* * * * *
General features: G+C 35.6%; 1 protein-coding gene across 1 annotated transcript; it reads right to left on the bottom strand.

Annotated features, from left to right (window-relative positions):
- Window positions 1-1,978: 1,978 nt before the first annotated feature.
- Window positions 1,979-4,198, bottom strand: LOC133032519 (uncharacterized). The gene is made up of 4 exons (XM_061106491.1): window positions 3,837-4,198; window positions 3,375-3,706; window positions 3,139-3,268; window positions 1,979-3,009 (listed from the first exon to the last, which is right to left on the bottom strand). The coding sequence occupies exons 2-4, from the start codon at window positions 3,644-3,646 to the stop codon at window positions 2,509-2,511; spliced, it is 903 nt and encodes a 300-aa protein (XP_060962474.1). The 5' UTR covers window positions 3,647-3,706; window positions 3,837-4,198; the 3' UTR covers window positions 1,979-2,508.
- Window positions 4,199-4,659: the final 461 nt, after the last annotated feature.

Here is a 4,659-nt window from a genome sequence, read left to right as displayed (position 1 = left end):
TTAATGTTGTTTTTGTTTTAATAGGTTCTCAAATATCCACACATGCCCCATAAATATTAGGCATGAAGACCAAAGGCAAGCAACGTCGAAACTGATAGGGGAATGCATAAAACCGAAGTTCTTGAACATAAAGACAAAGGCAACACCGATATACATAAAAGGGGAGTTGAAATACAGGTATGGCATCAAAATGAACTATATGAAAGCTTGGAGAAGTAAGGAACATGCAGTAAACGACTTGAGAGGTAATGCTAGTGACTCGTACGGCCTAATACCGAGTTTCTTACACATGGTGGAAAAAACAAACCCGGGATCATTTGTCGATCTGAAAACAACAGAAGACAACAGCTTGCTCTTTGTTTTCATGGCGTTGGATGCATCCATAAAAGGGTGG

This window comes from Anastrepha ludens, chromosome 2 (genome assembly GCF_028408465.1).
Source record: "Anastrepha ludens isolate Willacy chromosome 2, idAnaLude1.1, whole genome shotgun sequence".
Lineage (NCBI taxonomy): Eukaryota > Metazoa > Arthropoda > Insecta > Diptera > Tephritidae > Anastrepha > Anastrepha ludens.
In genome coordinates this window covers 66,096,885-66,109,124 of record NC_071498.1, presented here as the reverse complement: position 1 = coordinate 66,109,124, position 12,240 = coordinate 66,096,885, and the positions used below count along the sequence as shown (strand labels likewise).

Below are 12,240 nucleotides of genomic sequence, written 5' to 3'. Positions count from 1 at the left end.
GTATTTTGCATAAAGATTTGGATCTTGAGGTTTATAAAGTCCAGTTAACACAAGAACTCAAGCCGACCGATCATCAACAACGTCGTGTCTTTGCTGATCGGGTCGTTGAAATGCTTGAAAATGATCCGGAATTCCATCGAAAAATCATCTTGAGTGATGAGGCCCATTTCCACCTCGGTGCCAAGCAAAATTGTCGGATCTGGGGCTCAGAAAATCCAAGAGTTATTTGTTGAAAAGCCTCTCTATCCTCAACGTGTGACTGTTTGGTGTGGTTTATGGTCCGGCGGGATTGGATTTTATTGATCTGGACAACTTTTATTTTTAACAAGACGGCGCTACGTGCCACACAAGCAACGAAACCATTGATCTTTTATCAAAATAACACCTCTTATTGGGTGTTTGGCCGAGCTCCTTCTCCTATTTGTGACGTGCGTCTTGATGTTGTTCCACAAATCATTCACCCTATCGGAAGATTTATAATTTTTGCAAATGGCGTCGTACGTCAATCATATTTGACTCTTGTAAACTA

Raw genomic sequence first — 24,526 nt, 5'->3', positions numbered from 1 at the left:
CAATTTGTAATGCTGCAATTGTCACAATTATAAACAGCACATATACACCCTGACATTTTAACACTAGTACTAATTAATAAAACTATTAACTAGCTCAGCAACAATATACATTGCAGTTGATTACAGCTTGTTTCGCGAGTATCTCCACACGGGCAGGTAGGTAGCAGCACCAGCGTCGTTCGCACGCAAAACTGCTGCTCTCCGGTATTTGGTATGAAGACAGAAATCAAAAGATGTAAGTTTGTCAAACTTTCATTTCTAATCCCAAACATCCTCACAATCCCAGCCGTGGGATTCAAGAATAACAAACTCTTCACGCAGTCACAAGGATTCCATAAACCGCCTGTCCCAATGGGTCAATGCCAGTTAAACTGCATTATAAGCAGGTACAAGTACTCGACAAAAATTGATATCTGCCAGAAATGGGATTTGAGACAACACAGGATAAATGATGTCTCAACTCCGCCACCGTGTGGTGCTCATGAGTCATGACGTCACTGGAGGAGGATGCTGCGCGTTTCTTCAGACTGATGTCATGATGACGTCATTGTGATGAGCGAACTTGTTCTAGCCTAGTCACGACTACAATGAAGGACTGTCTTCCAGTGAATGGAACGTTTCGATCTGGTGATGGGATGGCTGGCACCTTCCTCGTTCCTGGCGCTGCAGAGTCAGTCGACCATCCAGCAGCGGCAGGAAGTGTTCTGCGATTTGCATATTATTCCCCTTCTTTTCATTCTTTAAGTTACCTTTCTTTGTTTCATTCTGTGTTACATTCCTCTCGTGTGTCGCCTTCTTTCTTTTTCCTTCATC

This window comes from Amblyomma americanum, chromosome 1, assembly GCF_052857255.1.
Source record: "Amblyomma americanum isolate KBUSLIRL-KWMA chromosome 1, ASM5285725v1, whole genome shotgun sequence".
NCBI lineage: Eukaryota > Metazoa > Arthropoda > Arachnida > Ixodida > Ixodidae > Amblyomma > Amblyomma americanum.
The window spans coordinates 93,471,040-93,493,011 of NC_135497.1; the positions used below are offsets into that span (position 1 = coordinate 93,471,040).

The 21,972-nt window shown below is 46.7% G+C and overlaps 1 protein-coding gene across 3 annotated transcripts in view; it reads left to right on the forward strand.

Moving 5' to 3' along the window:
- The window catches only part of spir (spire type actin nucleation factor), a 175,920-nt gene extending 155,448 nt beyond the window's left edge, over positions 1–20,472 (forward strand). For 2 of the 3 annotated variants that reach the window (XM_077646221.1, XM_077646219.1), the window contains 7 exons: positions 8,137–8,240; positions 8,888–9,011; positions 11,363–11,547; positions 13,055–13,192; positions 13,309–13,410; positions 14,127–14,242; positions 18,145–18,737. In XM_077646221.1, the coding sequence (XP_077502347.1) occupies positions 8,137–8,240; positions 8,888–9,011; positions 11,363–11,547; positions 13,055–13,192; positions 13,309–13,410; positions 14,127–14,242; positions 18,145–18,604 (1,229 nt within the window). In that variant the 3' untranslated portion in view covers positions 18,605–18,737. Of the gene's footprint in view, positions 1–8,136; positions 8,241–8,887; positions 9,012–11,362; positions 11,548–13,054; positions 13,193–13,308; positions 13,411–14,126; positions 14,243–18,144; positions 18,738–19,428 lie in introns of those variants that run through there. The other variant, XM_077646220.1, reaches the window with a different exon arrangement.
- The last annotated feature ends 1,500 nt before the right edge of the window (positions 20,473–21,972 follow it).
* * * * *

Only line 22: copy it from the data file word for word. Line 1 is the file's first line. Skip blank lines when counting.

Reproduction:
- The window catches only part of spir (spire type actin nucleation factor), a 175,920-nt gene extending 155,448 nt beyond the window's left edge, over positions 1–20,472 (forward strand). For 2 of the 3 annotated variants that reach the window (XM_077646221.1, XM_077646219.1), the window contains 7 exons: positions 8,137–8,240; positions 8,888–9,011; positions 11,363–11,547; positions 13,055–13,192; positions 13,309–13,410; positions 14,127–14,242; positions 18,145–18,737. In XM_077646221.1, the coding sequence (XP_077502347.1) occupies positions 8,137–8,240; positions 8,888–9,011; positions 11,363–11,547; positions 13,055–13,192; positions 13,309–13,410; positions 14,127–14,242; positions 18,145–18,604 (1,229 nt within the window). In that variant the 3' untranslated portion in view covers positions 18,605–18,737. Of the gene's footprint in view, positions 1–8,136; positions 8,241–8,887; positions 9,012–11,362; positions 11,548–13,054; positions 13,193–13,308; positions 13,411–14,126; positions 14,243–18,144; positions 18,738–19,428 lie in introns of those variants that run through there. The other variant, XM_077646220.1, reaches the window with a different exon arrangement.